Tuesday, January 10, 2012

Some Considerations of Promoting Business on Group-Buying Websites

Many consumers use group-buying websites like LivingSocial and Groupon to find deals nowadays. Certainly, these websites can help business draw traffic and bring in new customers, but I must say that promoting business on group-buying websites is NOT for everyone, regardless how effective this distribution channel may appear.

Why? --- That’s a great question. First, please allow me to share four examples of mine during my recent visit to San Francisco:

Example 1: City Segway Tours. The company promoted a 3-hour Segway tour at LivingSocial.com (50% off). The tour was fun, but the weather was foggy (fog is normal in San Francisco, right?). Because of the fog, the tour guy asked us if we would prefer to skip the Golden Gate Bridge and spend more time in the Palace of Fine Arts. Then, she added --- I hope you guys won’t post a negative comment online because of this, stating that “this tour sucks as we did not spend time observing the Golden Gate Bridge.” It turned out that we could barely see the water when we were near the bridge.

Example 2: San Francisco Whale Tours. I purchased the 1.5 hour San Francisco Coast and Tributaries Eco Tour at Groupon.com (50% off). It was a great and enjoyable experience. I posted some pictures and said good things about the Segway tour and the eco tour on Facebook. Some friends asked me for more details of the tours after they saw my pictures. I highly recommend these two tours to my friends based on my positive experience.

Example 3: The Imperial Palace Restaurant. I purchased a half-priced voucher for a dim sum platter at Groupon.com, without paying attention to the “fine prints” --- I could only redeem this voucher after 5 pm, but as a Cantonese, I do not eat dim sum at dinner time. Since I have purchased it, however, I would use it anyway. The dim sum was poorly made and tasted way below-average. I was planning to order additional dishes but decided not to do so after trying the dim sum. In the end, the restaurant charged me $2 per person for the tea, which usually costs nothing or up to $1 per person in the restaurants in Chinatown. Afterwards, I wrote a negative review on Google about this establishment. My friend, who is a Chinese immigrant living in San Francisco, also told me that she would tell her friends to stay away from this restaurant. Most of all, she would never come back to eat in this restaurant again.

Example 4: House of Dumpling in Union City, CA. I did not have any coupons or vouchers for this restaurant. My American friend took me there because he read some very good reviews of this establishment on Yelp.com and wanted me to try it. It was a small and nice place. Actually, I also got a chance to speak with the owner regarding the restaurant’s online reputation. She was very proud of her business, saying “we do not do any advertisements or promotions online or offline. Yet, people review their experience. We are running a small but very busy business. People are lining up for our dumplings and (as a result,) we do not want to actively promote our business. Otherwise, we cannot handle the crowd --- everything here is made from scratch.” Even though I disagree with most online reviews on Yelp.com about one thing --- this is not a real dim sum place (Cantonese food), but it is a nice place for “Chinese breads” and dumplings that are often found in Northern China. Regardless, because of its good food and good service, I recommended this restaurant to my Cantonese friends who live in the Bay Area.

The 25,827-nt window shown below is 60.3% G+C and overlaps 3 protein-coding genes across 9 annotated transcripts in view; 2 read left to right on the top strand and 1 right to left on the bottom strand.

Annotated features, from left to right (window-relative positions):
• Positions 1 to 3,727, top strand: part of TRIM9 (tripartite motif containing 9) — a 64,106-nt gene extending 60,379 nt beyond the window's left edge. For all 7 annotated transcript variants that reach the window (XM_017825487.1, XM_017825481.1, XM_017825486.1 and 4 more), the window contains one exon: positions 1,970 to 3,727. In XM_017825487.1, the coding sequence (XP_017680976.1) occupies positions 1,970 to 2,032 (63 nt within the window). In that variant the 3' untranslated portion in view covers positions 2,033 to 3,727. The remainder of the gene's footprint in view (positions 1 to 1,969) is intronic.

From these four examples, we can tell that social media can manifest the Word-of-Mouth (WOM) effect in a large extent. In particular, a business or a group-buying website may want to consider the following:

  • WOM effect is a double-edged sword. If a business fails to deliver good service and high-quality products, the negative WOM effect could be detrimental. Accordingly, businesses must feel certain that they can create positive WOM effect before promoting their businesses online.
  • Businesses must understand their capability before making a sales and marketing effort online.
  • It does not matter if a business chooses to actively engage in social networking sites or not, people are talking about it anyway. One has no other choice but to manage his/her social media presence (it works in the individual and macro-organizational level).
  • A company’ online reputation can be very quickly created or ruined by group-buying websites. Chances are those users who use LivingSocial and Groupons also love to talk about their experience on Facebook, Twitter, blogs, and other social networking sites. It becomes critical for businesses to pay close attention to these tech-savvy customers and address their needs.
  • Group-buying websites can help business to target the “right customers” by tracking users’ purchasing history, preference, and feedback. For example, recommendations of BBQ restaurants can be made to User A if s/he ate in a similar establishment before and liked the BBQ there.
  • Group-buying websites need to find ways to help companies develop business strategies of attracting repeat customers. It is good that group-buying websites can help businesses create a positive online reputation and draw traffic, but companies also want repeat customers. Accordingly, it is important to find out: Who will come back and who will not? What makes a customer come back even without a voucher or coupon.

What do you see from the four cases presented above? In your opinions, what needs to be considered before making a promotion on social media?


References:
The picture was downloaded from TheLunchBreakBlogger.com.